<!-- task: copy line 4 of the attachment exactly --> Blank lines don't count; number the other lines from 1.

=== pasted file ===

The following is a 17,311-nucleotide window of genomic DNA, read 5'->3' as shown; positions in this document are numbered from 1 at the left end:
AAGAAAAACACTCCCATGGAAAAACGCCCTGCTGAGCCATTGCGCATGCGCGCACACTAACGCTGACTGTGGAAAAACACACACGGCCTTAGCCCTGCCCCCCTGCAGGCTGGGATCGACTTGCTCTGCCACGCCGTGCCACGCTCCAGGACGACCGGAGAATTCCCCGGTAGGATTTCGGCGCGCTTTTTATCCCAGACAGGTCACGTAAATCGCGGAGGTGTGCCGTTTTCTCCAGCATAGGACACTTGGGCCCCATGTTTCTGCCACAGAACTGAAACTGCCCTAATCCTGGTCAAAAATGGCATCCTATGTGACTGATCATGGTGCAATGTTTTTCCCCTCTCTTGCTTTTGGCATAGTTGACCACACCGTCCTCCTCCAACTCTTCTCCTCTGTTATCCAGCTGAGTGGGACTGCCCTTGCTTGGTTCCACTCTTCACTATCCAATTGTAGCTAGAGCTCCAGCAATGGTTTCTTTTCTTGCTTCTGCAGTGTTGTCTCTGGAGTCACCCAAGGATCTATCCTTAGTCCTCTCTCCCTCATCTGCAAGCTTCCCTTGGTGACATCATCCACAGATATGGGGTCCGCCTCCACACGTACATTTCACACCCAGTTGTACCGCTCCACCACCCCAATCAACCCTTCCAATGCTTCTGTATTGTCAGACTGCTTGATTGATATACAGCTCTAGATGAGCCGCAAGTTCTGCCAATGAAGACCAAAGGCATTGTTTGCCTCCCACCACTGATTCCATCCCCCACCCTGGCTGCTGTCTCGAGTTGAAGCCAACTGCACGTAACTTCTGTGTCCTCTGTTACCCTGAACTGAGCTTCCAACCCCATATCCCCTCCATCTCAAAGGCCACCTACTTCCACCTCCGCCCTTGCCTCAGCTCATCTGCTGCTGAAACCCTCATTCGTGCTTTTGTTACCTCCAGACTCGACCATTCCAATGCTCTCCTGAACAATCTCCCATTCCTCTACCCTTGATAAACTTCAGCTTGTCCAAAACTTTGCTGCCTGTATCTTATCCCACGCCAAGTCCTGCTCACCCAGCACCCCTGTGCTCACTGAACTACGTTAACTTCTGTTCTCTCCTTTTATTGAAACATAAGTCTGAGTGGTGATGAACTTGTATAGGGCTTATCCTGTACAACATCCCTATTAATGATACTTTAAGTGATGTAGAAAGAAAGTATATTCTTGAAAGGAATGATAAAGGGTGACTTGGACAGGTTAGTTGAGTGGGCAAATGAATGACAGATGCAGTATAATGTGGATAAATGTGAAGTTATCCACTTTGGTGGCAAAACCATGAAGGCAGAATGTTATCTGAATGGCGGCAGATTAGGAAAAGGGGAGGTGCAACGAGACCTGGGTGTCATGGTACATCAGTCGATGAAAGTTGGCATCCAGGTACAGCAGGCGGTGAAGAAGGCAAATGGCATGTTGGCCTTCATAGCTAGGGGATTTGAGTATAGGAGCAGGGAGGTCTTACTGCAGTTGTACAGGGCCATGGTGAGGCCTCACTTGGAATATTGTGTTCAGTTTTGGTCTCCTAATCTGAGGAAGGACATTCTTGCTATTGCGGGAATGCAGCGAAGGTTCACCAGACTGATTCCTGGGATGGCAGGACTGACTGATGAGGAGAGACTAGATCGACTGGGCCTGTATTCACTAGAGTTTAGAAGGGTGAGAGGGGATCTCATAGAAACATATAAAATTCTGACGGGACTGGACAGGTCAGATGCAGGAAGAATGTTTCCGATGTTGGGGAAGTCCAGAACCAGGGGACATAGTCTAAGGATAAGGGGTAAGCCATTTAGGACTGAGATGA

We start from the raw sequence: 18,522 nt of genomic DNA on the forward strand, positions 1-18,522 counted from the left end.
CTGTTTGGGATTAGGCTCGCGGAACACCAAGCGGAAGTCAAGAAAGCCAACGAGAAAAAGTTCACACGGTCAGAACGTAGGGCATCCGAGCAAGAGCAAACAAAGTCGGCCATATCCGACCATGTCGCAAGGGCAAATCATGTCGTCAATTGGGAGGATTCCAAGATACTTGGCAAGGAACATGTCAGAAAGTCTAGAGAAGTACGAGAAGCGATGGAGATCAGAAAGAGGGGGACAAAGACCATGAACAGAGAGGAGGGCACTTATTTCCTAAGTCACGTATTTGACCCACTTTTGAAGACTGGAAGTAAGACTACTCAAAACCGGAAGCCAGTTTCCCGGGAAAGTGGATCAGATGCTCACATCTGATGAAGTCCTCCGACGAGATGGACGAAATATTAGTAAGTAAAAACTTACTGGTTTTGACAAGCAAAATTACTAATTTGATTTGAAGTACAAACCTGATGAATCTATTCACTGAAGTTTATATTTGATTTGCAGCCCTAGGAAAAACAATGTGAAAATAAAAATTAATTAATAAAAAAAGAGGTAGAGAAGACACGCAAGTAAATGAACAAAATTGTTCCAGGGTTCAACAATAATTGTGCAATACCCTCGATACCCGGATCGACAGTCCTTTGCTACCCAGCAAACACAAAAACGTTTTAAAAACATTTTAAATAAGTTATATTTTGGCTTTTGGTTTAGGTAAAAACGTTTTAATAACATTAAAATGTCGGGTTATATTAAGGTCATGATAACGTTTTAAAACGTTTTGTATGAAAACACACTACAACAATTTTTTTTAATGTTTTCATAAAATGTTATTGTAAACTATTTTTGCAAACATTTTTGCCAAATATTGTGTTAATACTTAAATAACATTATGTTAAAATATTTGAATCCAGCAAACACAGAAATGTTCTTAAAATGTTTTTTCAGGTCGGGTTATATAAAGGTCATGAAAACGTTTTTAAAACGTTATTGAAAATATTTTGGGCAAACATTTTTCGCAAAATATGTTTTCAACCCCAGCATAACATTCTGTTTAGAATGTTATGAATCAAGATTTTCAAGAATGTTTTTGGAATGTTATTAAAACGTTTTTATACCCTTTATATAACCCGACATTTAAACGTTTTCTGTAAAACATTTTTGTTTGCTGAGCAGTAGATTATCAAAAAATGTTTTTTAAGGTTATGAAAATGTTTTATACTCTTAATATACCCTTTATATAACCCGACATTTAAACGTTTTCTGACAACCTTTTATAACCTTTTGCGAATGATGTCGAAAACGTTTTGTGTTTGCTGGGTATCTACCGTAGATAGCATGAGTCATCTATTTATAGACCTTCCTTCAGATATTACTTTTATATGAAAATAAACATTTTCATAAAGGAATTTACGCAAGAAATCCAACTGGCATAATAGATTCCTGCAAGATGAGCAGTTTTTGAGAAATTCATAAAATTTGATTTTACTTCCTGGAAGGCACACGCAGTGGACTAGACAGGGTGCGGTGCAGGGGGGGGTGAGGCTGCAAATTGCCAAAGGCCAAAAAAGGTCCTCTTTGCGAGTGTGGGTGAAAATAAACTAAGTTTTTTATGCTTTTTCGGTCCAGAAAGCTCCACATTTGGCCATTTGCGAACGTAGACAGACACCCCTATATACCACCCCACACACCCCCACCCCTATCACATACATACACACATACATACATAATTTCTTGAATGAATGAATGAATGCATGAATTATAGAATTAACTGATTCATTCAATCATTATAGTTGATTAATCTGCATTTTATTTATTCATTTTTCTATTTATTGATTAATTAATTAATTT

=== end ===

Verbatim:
CTGTTTGGGATTAGGCTCGCGGAACACCAAGCGGAAGTCAAGAAAGCCAACGAGAAAAAGTTCACACGGTCAGAACGTAGGGCATCCGAGCAAGAGCAAACAAAGTCGGCCATATCCGACCATGTCGCAAGGGCAAATCATGTCGTCAATTGGGAGGATTCCAAGATACTTGGCAAGGAACATGTCAGAAAGTCTAGAGAAGTACGAGAAGCGATGGAGATCAGAAAGAGGGGGACAAAGACCATGAACAGAGAGGAGGGCACTTATTTCCTAAGTCACGTATTTGACCCACTTTTGAAGACTGGAAGTAAGACTACTCAAAACCGGAAGCCAGTTTCCCGGGAAAGTGGATCAGATGCTCACATCTGATGAAGTCCTCCGACGAGATGGACGAAATATTAGTAAGTAAAAACTTACTGGTTTTGACAAGCAAAATTACTAATTTGATTTGAAGTACAAACCTGATGAATCTATTCACTGAAGTTTATATTTGATTTGCAGCCCTAGGAAAAACAATGTGAAAATAAAAATTAATTAATAAAAAAAGAGGTAGAGAAGACACGCAAGTAAATGAACAAAATTGTTCCAGGGTTCAACAATAATTGTGCAATACCCTCGATACCCGGATCGACAGTCCTTTGCTACCCAGCAAACACAAAAACGTTTTAAAAACATTTTAAATAAGTTATATTTTGGCTTTTGGTTTAGGTAAAAACGTTTTAATAACATTAAAATGTCGGGTTATATTAAGGTCATGATAACGTTTTAAAACGTTTTGTATGAAAACACACTACAACAATTTTTTTTAATGTTTTCATAAAATGTTATTGTAAACTATTTTTGCAAACATTTTTGCCAAATATTGTGTTAATACTTAAATAACATTATGTTAAAATATTTGAATCCAGCAAACACAGAAATGTTCTTAAAATGTTTTTTCAGGTCGGGTTATATAAAGGTCATGAAAACGTTTTTAAAACGTTATTGAAAATATTTTGGGCAAACATTTTTCGCAAAATATGTTTTCAACCCCAGCATAACATTCTGTTTAGAATGTTATGAATCAAGATTTTCAAGAATGTTTTTGGAATGTTATTAAAACGTTTTTATACCCTTTATATAACCCGACATTTAAACGTTTTCTGTAAAACATTTTTGTTTGCTGAGCAGTAGATTATCAAAAAATGTTTTTTAAGGTTATGAAAATGTTTTATACTCTTAATATACCCTTTATATAACCCGACATTTAAACGTTTTCTGACAACCTTTTATAACCTTTTGCGAATGATGTCGAAAACGTTTTGTGTTTGCTGGGTATCTACCGTAGATAGCATGAGTCATCTATTTATAGACCTTCCTTCAGATATTACTTTTATATGAAAATAAACATTTTCATAAAGGAATTTACGCAAGAAATCCAACTGGCATAATAGATTCCTGCAAGATGAGCAGTTTTTGAGAAATTCATAAAATTTGATTTTACTTCCTGGAAGGCACACGCAGTGGACTAGACAGGGTGCGGTGCAGGGGGGGGTGAGGCTGCAAATTGCCAAAGGCCAAAAAAGGTCCTCTTTGCGAGTGTGGGTGAAAATAAACTAAGTTTTTTATGCTTTTTCGGTCCAGAAAGCTCCACATTTGGCCATTTGCGAACGTAGACAGACACCCCTATATACCACCCCACACACCCCCACCCCTATCACATACATACACACATACATACATAATTTCTTGAATGAATGAATGAATGCATGAATTATAGAATTAACTGATTCATTCAATCATTATAGTTGATTAATCTGCATTTTATTTATTCATTTTTCTATTTATTGATTAATTAATTAATTT